The most annoying thing for me is the fact that I truly do not believe anyone ever asked for a small without wanting the smallest size available. No one ever said, “Oh, you don’t have small? I will have a large then.” No, it is quite clear that anyone who asks for a small wants the $4 drink and not the $5 drink. Why rub our faces in the fact that we can’t actually order the size drink we want?

We are the 85 percent

Over the years, I have had several people in healthcare tell me that about 85 percent of patients in doctor’s waiting rooms have no medical problem that won’t take care of itself with a little time and patience, but patients have been trained to demand treatment for every ache and pain. I’m sure this made-up statistic does not appear in print or as part of any official statement, but there is a feeling that mildly sick people are a drain on a system that is already overloaded.

 It isn’t a small concern, and doctors are not entirely to blame. Patients do sometimes demand treatments that are counterproductive, which has led to the excessive overuse of antibiotics, for example. Of course, patient perception is that doctors prescribed the antibiotics, leading them to believe they are effective for mild earaches and colds. Doctors say they feel pressure from patients to “do something” about their mild condition. Patients and doctors both feel they are doing what the other is directing them to do. I would guess that about 85 percent of doctors and patients feel this way, if I were to start making up statistics.

 The result is that patients can become pushy and demanding or that doctors can become resentful of needy patients. And both conditions arise, I think, from a misunderstanding of the wishes of the other. I honestly don’t think either side wants to waste time or money on useless treatments. So, “communication is the key” to a better doctor-patient relationship, or so the shibboleth goes.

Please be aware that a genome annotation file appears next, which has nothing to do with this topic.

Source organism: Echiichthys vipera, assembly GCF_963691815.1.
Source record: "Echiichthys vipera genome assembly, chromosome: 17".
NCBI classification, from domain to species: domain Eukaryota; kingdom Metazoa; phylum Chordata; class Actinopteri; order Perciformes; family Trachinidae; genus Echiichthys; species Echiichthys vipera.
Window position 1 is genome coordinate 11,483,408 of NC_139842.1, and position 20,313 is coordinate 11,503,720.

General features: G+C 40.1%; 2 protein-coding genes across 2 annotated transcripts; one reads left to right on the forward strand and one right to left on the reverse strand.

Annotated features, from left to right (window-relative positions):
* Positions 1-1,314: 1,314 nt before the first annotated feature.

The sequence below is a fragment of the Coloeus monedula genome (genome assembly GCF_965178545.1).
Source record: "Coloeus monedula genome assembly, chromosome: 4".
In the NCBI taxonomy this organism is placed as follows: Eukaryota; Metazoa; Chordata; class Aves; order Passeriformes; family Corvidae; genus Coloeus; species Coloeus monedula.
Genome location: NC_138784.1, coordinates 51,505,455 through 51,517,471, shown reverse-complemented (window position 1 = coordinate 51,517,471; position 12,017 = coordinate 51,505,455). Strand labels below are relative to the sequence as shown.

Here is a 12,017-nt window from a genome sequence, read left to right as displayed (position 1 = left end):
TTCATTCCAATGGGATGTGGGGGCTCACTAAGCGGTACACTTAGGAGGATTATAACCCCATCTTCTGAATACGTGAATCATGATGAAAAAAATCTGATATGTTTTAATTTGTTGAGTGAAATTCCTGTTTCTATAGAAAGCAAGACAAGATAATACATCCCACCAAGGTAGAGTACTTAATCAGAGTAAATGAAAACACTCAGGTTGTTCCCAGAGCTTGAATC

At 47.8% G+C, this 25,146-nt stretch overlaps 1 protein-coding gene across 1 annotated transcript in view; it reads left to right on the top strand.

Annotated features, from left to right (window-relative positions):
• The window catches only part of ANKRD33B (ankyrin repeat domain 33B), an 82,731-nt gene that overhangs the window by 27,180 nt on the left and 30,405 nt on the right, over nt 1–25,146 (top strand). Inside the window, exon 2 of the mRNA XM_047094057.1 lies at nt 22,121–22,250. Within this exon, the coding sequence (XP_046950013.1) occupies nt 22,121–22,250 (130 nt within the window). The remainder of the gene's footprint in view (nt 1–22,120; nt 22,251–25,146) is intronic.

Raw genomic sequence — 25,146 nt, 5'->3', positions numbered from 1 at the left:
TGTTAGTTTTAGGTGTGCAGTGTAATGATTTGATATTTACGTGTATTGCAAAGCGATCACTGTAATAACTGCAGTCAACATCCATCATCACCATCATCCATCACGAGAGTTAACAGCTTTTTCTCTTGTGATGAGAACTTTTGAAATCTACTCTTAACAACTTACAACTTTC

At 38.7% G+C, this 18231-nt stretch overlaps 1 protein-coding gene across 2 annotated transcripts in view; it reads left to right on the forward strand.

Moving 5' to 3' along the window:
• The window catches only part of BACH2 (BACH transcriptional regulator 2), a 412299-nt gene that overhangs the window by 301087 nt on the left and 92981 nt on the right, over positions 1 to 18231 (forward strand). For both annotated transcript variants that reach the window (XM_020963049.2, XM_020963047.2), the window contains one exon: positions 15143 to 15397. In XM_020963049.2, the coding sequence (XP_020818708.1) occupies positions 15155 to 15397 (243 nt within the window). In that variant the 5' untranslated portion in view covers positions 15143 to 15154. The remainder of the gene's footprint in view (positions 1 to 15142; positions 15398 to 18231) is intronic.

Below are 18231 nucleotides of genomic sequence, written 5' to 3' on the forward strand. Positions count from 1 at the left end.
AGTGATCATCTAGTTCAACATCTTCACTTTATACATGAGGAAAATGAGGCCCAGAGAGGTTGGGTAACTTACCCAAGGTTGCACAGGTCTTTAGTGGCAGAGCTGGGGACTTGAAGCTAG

But it is more complicated that that, of course. When I was quite a bit younger, a member of my family began having fairly vague complaints and discomfort that prompted her to see her doctor. She was overweight. She smoked. She rarely got exercise at all. The doctor told her to lose weight, stop smoking, and check back in a few months. Each time she went to the doctor, she received the same advice, even if the wording changed a little, but her symptoms became more pronounced and harder to ignore.

 Finally, the doctor ordered a biopsy, which was positive for colon cancer. She was then referred to an oncologist. On their first meeting, he said, “I wish you had come to me sooner before it had spread.” Perhaps he didn’t mean to blame her for her cancer or for her lack of treatment, but that is certainly how she heard it.  Too many of us who have experience with cancer in our families have heard, “I wish you would have come sooner,” even when the patient has been seeing a doctor regularly for months or years.

 So, patients are in a bind. If we go to the doctor at the first sign of a problem, we may be seen as hypochondriacs or as clingy whiners. If we wait till the symptoms manifest themselves more boldly, we may be blamed for neglecting our own health and causing our own deaths. Given this choice, most of us would rather be seen as frivolous. We say things like, “I’m sure it is nothing, but I watched my loved one suffer, and I won’t make the same mistake.”

 This is why healthcare providers need to show a little understanding. With the possible exception of a few individuals with some rare psychological conditions, people don’t go to the doctor for the fun of it. They trust their doctors to tell them whether their symptoms are serious enough to warrant further attention, and they aren’t looking to waste time, money, or resources. To be on the safe side, I try to tell my doctors that I only want treatments that are both necessary and effective. This takes, I hope, the burden off the doctor to “do something, anything” for me.